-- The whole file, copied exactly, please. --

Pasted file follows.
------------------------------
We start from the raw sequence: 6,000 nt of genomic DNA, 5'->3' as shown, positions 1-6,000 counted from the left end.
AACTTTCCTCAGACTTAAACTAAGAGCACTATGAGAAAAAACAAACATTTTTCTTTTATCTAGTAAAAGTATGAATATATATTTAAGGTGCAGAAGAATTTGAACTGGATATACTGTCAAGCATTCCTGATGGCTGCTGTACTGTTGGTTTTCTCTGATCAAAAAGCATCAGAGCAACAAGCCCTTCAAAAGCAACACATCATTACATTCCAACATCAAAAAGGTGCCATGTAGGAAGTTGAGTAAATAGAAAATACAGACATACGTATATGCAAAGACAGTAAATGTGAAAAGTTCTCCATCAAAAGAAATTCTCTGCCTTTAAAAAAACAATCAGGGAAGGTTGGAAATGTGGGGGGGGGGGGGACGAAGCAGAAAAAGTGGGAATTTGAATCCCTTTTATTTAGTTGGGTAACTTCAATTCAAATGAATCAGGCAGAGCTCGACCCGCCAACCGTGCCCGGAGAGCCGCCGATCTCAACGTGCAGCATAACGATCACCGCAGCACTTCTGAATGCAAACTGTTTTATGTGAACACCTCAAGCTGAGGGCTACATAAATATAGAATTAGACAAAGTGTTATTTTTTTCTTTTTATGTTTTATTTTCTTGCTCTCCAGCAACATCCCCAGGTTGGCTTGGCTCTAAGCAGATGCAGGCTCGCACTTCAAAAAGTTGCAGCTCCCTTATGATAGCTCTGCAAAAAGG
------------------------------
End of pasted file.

We start from the raw sequence: 6,000 nt of genomic DNA, 5'->3' as shown, positions 1-6,000 counted from the left end.
AACTTTCCTCAGACTTAAACTAAGAGCACTATGAGAAAAAACAAACATTTTTCTTTTATCTAGTAAAAGTATGAATATATATTTAAGGTGCAGAAGAATTTGAACTGGATATACTGTCAAGCATTCCTGATGGCTGCTGTACTGTTGGTTTTCTCTGATCAAAAAGCATCAGAGCAACAAGCCCTTCAAAAGCAACACATCATTACATTCCAACATCAAAAAGGTGCCATGTAGGAAGTTGAGTAAATAGAAAATACAGACATACGTATATGCAAAGACAGTAAATGTGAAAAGTTCTCCATCAAAAGAAATTCTCTGCCTTTAAAAAAACAATCAGGGAAGGTTGGAAATGTGGGGGGGGGGGGGACGAAGCAGAAAAAGTGGGAATTTGAATCCCTTTTATTTAGTTGGGTAACTTCAATTCAAATGAATCAGGCAGAGCTCGACCCGCCAACCGTGCCCGGAGAGCCGCCGATCTCAACGTGCAGCATAACGATCACCGCAGCACTTCTGAATGCAAACTGTTTTATGTGAACACCTCAAGCTGAGGGCTACATAAATATAGAATTAGACAAAGTGTTATTTTTTTCTTTTTATGTTTTATTTTCTTGCTCTCCAGCAACATCCCCAGGTTGGCTTGGCTCTAAGCAGATGCAGGCTCGCACTTCAAAAAGTTGCAGCTCCCTTATGATAGCTCTGCAAAAAGG